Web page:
What Hat Are You Wearing?

by Janice Kim on December 27, 2011

Perhaps you are familiar with logic puzzles involving hats. No? For example, imagine there are 10 prisoners and 10 hats. Each prisoner is assigned a random hat, either red or blue, but the number of each color hat is not known to the prisoners. The prisoners will be lined up single file where each can see the hats in front of him but not behind. Starting with the prisoner in the back of the line and moving forward, they must each, in turn, say only one word which must be “red” or “blue”. If the word matches their hat color they are released, if not, they are killed on the spot. A friendly guard warns them of this test one hour beforehand and tells them that they can formulate a plan together to help them survive within the given parameters. How many prisoners could you guarantee to save?

While I was thinking about hats, I thought about how it might relate to go, and outlined in broad strokes my new Hat Theory in the comments of the go game below.

Game Analysis Using Hat Theory

 

{ 6 comments… read them below or add one }

Harald January 3, 2012 at 5:06 am

Thank you! Very good comments that we all can learn from! Keep it up!

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frodwith January 3, 2012 at 8:38 am

Very interesting way of looking at the game, not at all what I’m used to. We kyu players should try thinking about which hat we should be wearing in our upcoming games :)

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Skymnolf January 3, 2012 at 8:44 am

Hello Ms. Kim,
Thanks for the lesson and for putting together this great blog. I think there might be a glitch though in the .sgf viewer. None of the moves for white are showing up on my screen. Just thought I’d let you know. Thanks again.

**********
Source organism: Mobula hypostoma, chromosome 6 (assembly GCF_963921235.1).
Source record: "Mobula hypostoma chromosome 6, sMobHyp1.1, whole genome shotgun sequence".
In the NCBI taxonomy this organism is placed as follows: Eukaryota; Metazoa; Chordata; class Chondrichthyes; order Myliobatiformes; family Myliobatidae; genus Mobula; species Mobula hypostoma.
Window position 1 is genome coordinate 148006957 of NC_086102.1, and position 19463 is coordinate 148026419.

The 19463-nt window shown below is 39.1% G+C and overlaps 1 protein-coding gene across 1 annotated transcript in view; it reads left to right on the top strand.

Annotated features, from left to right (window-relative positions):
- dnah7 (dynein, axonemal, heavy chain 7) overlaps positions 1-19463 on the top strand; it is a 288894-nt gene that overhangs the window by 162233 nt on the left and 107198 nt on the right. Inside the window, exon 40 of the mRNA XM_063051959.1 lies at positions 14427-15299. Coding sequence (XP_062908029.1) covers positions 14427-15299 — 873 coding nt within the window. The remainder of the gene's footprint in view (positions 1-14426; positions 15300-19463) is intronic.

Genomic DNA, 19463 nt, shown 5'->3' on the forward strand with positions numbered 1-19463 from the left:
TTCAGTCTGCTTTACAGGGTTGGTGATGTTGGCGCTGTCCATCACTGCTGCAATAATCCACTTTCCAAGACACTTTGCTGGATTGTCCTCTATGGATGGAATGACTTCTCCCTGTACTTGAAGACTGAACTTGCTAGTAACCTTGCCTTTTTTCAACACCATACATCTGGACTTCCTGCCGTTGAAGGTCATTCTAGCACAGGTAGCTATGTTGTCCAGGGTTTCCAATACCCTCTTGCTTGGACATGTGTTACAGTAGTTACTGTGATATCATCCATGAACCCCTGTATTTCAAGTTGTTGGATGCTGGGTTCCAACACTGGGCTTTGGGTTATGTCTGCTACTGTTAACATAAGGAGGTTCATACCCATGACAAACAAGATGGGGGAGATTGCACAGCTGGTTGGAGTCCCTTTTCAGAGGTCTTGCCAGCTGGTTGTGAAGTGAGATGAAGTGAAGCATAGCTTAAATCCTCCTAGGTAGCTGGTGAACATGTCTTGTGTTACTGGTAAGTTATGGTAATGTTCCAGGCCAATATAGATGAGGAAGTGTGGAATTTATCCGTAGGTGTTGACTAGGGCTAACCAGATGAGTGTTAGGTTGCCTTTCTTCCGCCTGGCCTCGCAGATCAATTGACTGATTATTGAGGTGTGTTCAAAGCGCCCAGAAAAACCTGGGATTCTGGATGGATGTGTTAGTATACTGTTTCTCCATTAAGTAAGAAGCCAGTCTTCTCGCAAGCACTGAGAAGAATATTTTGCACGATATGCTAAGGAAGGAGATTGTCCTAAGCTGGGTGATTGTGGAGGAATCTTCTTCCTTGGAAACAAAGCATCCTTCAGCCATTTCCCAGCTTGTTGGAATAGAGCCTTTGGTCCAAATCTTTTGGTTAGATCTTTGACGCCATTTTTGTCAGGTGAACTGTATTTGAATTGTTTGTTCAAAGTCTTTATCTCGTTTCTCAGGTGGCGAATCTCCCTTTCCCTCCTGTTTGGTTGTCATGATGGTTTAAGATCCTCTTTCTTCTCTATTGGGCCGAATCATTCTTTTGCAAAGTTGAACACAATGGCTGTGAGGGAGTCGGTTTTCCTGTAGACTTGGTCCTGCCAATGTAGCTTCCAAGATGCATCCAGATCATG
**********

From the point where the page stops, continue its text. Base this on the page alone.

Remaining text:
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Denommus January 3, 2012 at 2:03 pm

One of the things I fing more confusing about go is when a movement is an attack and when it’s a defense. Could you make a post about it?

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Eric Backus January 4, 2012 at 11:27 am

“How many prisoners could you guarantee to save?”

Hm. Guarantee is a pretty strong word. Assuming the friendly guard isn’t just making it all up, and assuming all 10 prisoners are incredibly smart and don’t screw up under pressure, I think 9 of the 10 could be guaranteed to be saved. But in real life, I’d probably opt for a simpler strategy that guarantees to save only 6 of them:

Group them into groups of 3. Within a group of 3, if the second two have the same color hat, the first one says “red”, else “blue”. The second one looks at the hat in front of him, and using his knowledge of what the first one said, figures out his correct hat color. The third one does the same based on the previous two responses. So, 2 of the 3 are guaranteed to be saved, and we have 3 groups of 3 so 6 are guaranteed to be saved.

Oh wait. This is supposed to be about go, right?

OK, thanks for the game review, it was a fun read and might even help my game.

Eric

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John Harriman January 7, 2012 at 7:21 am

This question is about parity. And for the go tie in the first person sacrifices himself for everyone else.
Beforehand they decide that they will target an even number of red hats. If the first person sees an odd numbe rof red hats, he says “red” to create even parity of red hats seen, heard and said.
Each person does the same. If the total of red hats he he sees plus the number of times someone behind him says “red” is even, he says blue. If odd he says red.
Example:
RRBBRBRRBB
First person sees RBBRBRRBB – 4 red and so says blue
second person sees BBRBRRBB – 3 red plus he heard blue (0 red so far), so he says red to maintain even parity.
3rd person sees BRBRRBB – 3 red plus he heard 1 red total = 4 so he says blue.
And so on.
So, we can expect 9 and sometimes 10 saved.

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